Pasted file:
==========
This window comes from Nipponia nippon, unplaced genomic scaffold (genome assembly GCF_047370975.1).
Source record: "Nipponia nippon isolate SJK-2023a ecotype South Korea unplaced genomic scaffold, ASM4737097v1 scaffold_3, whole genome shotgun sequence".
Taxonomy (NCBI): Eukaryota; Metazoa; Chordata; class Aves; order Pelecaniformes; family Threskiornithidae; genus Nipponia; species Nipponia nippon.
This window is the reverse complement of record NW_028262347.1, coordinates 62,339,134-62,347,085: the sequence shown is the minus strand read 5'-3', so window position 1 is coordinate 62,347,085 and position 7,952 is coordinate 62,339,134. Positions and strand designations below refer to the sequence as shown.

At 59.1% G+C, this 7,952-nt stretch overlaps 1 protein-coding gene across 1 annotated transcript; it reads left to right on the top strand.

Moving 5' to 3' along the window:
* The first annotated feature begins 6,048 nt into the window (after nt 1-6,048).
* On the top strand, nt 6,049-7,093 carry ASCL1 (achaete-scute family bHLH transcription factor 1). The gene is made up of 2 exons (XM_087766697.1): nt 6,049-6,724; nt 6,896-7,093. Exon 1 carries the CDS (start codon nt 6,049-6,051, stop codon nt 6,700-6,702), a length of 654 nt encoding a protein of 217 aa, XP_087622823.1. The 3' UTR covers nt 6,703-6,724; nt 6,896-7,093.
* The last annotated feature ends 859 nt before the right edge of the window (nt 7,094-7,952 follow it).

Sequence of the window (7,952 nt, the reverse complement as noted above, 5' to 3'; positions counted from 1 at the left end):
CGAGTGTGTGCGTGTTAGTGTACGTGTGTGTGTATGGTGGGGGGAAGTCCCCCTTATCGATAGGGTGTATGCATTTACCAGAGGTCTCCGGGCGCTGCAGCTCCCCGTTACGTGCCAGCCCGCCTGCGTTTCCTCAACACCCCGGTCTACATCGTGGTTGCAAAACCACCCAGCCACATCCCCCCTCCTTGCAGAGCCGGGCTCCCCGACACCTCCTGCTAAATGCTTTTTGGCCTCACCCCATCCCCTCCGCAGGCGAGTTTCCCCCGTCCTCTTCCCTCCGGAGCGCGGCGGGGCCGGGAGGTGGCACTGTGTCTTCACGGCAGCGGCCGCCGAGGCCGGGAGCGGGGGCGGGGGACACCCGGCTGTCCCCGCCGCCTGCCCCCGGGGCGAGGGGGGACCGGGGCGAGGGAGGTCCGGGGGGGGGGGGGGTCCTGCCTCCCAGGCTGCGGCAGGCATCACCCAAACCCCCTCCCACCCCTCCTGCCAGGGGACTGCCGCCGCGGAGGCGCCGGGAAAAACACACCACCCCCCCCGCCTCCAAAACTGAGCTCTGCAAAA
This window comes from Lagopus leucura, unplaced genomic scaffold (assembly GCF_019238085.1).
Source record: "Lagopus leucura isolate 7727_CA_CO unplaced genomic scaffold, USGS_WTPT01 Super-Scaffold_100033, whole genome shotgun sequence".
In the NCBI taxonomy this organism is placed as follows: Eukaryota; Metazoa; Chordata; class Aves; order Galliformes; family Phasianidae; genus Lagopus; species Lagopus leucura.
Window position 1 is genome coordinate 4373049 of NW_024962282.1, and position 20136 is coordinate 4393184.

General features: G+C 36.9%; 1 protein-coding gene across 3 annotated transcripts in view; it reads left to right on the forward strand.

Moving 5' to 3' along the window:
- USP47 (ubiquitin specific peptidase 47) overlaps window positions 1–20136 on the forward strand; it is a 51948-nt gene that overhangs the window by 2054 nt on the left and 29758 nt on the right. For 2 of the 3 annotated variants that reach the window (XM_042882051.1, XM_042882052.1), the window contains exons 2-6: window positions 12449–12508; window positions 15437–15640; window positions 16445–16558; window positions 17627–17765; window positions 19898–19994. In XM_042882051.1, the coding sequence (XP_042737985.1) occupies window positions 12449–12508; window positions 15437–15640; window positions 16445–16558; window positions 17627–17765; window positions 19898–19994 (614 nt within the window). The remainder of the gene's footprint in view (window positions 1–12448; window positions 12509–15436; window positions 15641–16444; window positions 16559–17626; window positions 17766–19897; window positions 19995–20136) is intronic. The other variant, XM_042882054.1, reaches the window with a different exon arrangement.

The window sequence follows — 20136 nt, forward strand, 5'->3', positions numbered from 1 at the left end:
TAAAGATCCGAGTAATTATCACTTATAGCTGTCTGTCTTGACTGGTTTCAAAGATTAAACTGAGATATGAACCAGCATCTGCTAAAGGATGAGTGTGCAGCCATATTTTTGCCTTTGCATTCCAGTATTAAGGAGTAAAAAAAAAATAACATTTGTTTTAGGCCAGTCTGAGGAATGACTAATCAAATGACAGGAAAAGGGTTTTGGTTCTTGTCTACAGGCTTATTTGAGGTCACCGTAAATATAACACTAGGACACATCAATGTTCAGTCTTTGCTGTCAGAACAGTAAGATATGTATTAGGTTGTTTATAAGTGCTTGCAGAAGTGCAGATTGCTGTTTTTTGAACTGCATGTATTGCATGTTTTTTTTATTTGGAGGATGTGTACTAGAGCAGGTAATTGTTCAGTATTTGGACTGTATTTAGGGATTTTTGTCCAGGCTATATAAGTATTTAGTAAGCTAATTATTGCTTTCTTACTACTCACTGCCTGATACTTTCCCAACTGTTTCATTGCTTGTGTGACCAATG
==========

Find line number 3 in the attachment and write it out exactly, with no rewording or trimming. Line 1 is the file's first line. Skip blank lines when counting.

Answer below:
Taxonomy (NCBI): Eukaryota; Metazoa; Chordata; class Aves; order Pelecaniformes; family Threskiornithidae; genus Nipponia; species Nipponia nippon.